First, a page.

TOX3, also known as TNRC9 or CAGF9, contains an HMG-box that can participate in bending and unwinding of DNA and changes in chromatin structure. As a transcriptional co-activator, TOX3 has been reported to interact with the p300/CBP transcriptional complex . TOX3 can also prevent cell death by inducing anti-apoptosis and inhibiting pro-apoptotic transcripts and stimulate transcription by binding to the BCL-2 promoter region . In addition, single-nucleotide polymorphisms (SNPs) of TOX3 have been found to be closely related to breast and lung cancer risk [28,29]. Moreover, single-cell sequencing data  have shown that TOX3 acts as one of the 6 novel candidate regulators that produce specific enteroendocrine phenotypes. Recently, it has been shown TOX3 may be an oncogene in CRC and predict DFS of CRC patients . However, the precise function and the related molecular mechanisms of TOX3 in CRC progression, especially in stem-like traits maintenance and drug resistance development, have not yet been defined.
In this study, we provided evidence for ABCG2 as a drug-resistant gene up-regulated in chemo-insensitive cCSCs and CRC tissues through RNA-seq analysis and high-throughput screening and elucidated TOX3 as a pivotal regulatory factor to facilitate cCSCs self-renewal and drug resistance, including chemotherapy and targeted therapy, in vivo and ex vivo, by activating ABCG2 transcription. Mechanistically, WDR5 was identified to be recruited by TOX3 to co-anchor at ABCG2 promoter region and synergistically regulating ABCG2 expression through tri-methylation of H3K4 in cCSCs. WDR5 also showed synergy in cCSC expansion and chemoresistance induction mediated by TOX3. The whole study sets out to provide the probability of developing TOX3-WDR5/ABCG2 signaling axis as the candidate cascade therapeutic targets or biomarkers for adjuvant treatment or survival prediction in CRC patients receiving postoperative chemotherapy or with metastasis.
ABCG2 expression is preferentially up-regulated in cCSCs
In order to obtain CRC spheres with self-renewal, chemoresistance, and distinct characteristics of cCSCs, we enriched cCSCs by inducing CRC spheroid formation in the presence of chemotherapeutics (oxaliplatin 1 μg/ml). To confirm the stem-like traits of these spheres, colony formation assay, cell invasion experiments, and detection of cell surface markers were respectively performed. Compared to adherent cells, these spheres showed higher colony-forming ability, cell invasion capability, and cancer stem-like traits-related protein expressions (S1A and S1B Fig). Consistently, higher xenograft tumor formation ability of these CRC spheres than adherent cancer cells was observed in in vivo experiments (S1C Fig), and primary cells obtained from xenografts of CRC spheres displayed stronger colony formation and spherization capacity again in vitro (S1D and S1E Fig). According to the results proven above, we initially concluded that these tumor spheres cultured with oxaliplatin could be defined as cCSCs by exhibiting a series of CSC traits, including great proliferative potential and increased epithelial–mesenchymal transition.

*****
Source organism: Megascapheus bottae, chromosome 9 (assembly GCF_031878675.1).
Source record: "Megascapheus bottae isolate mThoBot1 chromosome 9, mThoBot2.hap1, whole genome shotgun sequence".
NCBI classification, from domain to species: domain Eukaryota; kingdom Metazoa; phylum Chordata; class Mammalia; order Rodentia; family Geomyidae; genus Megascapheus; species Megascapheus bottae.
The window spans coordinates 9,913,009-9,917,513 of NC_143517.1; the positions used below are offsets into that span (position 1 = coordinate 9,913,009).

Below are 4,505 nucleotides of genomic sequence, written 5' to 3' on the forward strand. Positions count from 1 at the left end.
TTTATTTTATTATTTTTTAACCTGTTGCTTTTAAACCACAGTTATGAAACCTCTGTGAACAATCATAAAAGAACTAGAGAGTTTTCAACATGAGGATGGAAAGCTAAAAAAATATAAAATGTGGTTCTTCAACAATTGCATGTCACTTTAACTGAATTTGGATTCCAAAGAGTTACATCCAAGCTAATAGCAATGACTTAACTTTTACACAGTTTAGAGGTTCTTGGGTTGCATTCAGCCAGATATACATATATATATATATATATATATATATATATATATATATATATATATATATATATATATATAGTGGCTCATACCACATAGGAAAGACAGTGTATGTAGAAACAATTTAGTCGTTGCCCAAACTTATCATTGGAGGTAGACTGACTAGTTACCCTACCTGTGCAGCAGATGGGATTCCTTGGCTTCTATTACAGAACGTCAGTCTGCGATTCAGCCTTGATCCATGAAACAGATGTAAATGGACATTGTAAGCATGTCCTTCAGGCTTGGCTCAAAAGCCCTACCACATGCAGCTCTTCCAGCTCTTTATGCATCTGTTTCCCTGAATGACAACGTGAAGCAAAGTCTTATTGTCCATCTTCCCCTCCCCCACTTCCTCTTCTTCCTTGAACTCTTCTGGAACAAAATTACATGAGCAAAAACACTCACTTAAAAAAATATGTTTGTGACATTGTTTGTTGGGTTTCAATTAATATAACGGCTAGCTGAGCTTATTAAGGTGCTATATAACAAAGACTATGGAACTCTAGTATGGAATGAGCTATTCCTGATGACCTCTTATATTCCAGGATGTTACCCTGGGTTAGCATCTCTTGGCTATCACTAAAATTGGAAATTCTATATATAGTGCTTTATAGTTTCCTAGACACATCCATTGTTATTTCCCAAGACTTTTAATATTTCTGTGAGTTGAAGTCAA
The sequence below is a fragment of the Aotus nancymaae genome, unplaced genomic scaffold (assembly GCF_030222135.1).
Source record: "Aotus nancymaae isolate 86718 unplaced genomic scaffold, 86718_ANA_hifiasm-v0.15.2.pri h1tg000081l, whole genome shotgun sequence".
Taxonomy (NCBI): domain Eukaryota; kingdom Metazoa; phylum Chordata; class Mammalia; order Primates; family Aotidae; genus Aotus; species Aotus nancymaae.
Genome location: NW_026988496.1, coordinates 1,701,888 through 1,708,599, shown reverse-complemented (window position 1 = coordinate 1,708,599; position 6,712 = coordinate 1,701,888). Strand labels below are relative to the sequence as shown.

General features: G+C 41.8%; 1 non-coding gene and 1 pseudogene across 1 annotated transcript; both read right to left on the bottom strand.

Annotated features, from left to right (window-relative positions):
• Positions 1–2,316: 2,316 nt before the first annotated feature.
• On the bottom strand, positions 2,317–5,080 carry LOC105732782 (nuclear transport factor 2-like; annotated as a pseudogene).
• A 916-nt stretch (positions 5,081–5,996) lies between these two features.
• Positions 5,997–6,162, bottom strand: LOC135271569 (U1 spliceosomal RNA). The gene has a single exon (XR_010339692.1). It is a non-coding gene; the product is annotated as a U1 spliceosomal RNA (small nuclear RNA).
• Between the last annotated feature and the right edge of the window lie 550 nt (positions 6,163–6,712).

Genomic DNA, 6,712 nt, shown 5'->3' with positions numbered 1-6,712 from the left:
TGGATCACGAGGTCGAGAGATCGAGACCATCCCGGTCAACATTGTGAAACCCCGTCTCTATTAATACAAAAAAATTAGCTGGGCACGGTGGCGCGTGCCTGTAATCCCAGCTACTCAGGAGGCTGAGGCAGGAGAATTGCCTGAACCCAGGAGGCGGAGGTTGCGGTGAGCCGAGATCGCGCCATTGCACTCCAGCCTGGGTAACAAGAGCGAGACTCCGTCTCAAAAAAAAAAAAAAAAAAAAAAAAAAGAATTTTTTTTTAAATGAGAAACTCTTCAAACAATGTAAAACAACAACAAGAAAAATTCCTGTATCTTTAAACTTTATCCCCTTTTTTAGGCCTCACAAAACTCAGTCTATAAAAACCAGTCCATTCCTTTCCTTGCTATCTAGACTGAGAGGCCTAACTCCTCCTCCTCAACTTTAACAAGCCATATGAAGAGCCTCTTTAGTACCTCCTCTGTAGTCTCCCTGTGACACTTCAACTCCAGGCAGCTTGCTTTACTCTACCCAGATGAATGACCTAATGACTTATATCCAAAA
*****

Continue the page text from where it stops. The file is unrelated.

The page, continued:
To further explore the molecular characteristics of these formed cCSCs, mRNA profile analysis was performed and compared between cCSCs and the corresponding adherent cells. As shown in Fig 1A, hierarchical cluster analysis showed consistent down- or up-regulated genes in cCSCs in both 2 cell lines from RNA-seq data (S1 and S2 Tables). The RNA-Seq analysis of tumor tissues from CRC patients sensitive and insensitive to chemotherapy also found some genes with higher or lower expression levels in patients with insensitive CRC to chemotherapeutics than those sensitive (S1F Fig). Of note, in both RNA-Seq analyses, ABCG2 commonly appeared among the up-regulated gene sets in the formed cCSCs and insensitive CRC tissue in response to stem-like traits accumulation and chemoresistance. Given its known function in mediating drug resistance, we speculated its critical role in the establishment and accumulation of CRC stem-like traits. Immunohistochemical results showed that ABCG2 had a higher expression level in the tissues of patients with recurrent or metastatic CRC (Fig 1B). Intriguingly, ABCG2 expression was gradually increased in serial passages of LOVO, HCT116, or RKO spheroids (Fig 1C). Collectively, in regard to the function of ABCG2 as one of the efflux transporter family, which has the ability to excrete cytotoxic drugs from cells, so as to be considered as a drug-resistant marker, and also a marker related to the inherent resistance or acquired resistance to chemotherapeutics in CSCs, we presume that ABCG2 might serve as a main contributor to promote colorectal cancer cell stem-like traits and drug resistance and plays a pivotal role in CRC development.